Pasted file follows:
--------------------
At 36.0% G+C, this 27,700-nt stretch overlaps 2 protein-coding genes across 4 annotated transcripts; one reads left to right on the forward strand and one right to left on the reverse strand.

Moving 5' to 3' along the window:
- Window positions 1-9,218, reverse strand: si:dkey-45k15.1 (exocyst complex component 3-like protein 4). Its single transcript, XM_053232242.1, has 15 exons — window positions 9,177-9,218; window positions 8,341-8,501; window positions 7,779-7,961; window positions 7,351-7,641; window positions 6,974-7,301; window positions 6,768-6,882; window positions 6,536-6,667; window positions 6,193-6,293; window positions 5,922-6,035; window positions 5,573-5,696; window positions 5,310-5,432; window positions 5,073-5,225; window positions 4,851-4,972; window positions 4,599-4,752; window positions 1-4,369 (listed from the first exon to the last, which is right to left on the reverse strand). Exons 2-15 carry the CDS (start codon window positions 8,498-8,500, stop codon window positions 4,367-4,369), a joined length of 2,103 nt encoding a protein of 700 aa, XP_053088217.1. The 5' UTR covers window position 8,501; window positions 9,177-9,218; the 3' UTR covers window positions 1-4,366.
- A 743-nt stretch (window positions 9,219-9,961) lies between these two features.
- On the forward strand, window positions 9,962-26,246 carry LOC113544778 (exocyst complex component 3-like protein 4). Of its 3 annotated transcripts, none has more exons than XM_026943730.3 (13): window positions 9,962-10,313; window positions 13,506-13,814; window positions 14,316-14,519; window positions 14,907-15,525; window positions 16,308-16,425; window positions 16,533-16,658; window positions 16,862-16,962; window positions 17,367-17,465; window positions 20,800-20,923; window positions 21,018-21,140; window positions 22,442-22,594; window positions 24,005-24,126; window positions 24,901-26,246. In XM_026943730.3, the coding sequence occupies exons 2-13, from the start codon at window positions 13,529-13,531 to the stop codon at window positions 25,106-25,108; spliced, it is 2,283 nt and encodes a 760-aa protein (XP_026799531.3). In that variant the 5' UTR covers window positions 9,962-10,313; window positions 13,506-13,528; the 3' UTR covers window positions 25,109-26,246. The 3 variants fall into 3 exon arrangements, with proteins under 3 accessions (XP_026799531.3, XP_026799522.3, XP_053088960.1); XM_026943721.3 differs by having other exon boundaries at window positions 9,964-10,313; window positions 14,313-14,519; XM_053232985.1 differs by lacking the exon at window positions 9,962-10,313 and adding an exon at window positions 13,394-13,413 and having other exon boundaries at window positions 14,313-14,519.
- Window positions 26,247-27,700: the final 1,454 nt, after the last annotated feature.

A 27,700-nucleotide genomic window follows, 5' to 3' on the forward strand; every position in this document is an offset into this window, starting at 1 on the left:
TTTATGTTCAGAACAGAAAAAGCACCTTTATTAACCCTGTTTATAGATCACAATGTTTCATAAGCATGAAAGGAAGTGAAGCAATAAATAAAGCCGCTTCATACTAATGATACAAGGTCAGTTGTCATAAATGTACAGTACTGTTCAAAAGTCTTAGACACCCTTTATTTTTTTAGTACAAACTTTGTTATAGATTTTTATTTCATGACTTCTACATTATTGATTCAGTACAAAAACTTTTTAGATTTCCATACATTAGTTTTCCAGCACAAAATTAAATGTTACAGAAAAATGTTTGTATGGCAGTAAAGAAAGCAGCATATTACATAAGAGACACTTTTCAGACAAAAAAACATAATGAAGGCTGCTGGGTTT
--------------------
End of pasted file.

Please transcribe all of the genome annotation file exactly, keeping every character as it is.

At 36.0% G+C, this 27,700-nt stretch overlaps 2 protein-coding genes across 4 annotated transcripts; one reads left to right on the forward strand and one right to left on the reverse strand.

Moving 5' to 3' along the window:
- Window positions 1-9,218, reverse strand: si:dkey-45k15.1 (exocyst complex component 3-like protein 4). Its single transcript, XM_053232242.1, has 15 exons — window positions 9,177-9,218; window positions 8,341-8,501; window positions 7,779-7,961; window positions 7,351-7,641; window positions 6,974-7,301; window positions 6,768-6,882; window positions 6,536-6,667; window positions 6,193-6,293; window positions 5,922-6,035; window positions 5,573-5,696; window positions 5,310-5,432; window positions 5,073-5,225; window positions 4,851-4,972; window positions 4,599-4,752; window positions 1-4,369 (listed from the first exon to the last, which is right to left on the reverse strand). Exons 2-15 carry the CDS (start codon window positions 8,498-8,500, stop codon window positions 4,367-4,369), a joined length of 2,103 nt encoding a protein of 700 aa, XP_053088217.1. The 5' UTR covers window position 8,501; window positions 9,177-9,218; the 3' UTR covers window positions 1-4,366.
- A 743-nt stretch (window positions 9,219-9,961) lies between these two features.
- On the forward strand, window positions 9,962-26,246 carry LOC113544778 (exocyst complex component 3-like protein 4). Of its 3 annotated transcripts, none has more exons than XM_026943730.3 (13): window positions 9,962-10,313; window positions 13,506-13,814; window positions 14,316-14,519; window positions 14,907-15,525; window positions 16,308-16,425; window positions 16,533-16,658; window positions 16,862-16,962; window positions 17,367-17,465; window positions 20,800-20,923; window positions 21,018-21,140; window positions 22,442-22,594; window positions 24,005-24,126; window positions 24,901-26,246. In XM_026943730.3, the coding sequence occupies exons 2-13, from the start codon at window positions 13,529-13,531 to the stop codon at window positions 25,106-25,108; spliced, it is 2,283 nt and encodes a 760-aa protein (XP_026799531.3). In that variant the 5' UTR covers window positions 9,962-10,313; window positions 13,506-13,528; the 3' UTR covers window positions 25,109-26,246. The 3 variants fall into 3 exon arrangements, with proteins under 3 accessions (XP_026799531.3, XP_026799522.3, XP_053088960.1); XM_026943721.3 differs by having other exon boundaries at window positions 9,964-10,313; window positions 14,313-14,519; XM_053232985.1 differs by lacking the exon at window positions 9,962-10,313 and adding an exon at window positions 13,394-13,413 and having other exon boundaries at window positions 14,313-14,519.
- Window positions 26,247-27,700: the final 1,454 nt, after the last annotated feature.

A 27,700-nucleotide genomic window follows, 5' to 3' on the forward strand; every position in this document is an offset into this window, starting at 1 on the left:
TTTATGTTCAGAACAGAAAAAGCACCTTTATTAACCCTGTTTATAGATCACAATGTTTCATAAGCATGAAAGGAAGTGAAGCAATAAATAAAGCCGCTTCATACTAATGATACAAGGTCAGTTGTCATAAATGTACAGTACTGTTCAAAAGTCTTAGACACCCTTTATTTTTTTAGTACAAACTTTGTTATAGATTTTTATTTCATGACTTCTACATTATTGATTCAGTACAAAAACTTTTTAGATTTCCATACATTAGTTTTCCAGCACAAAATTAAATGTTACAGAAAAATGTTTGTATGGCAGTAAAGAAAGCAGCATATTACATAAGAGACACTTTTCAGACAAAAAAACATAATGAAGGCTGCTGGGTTT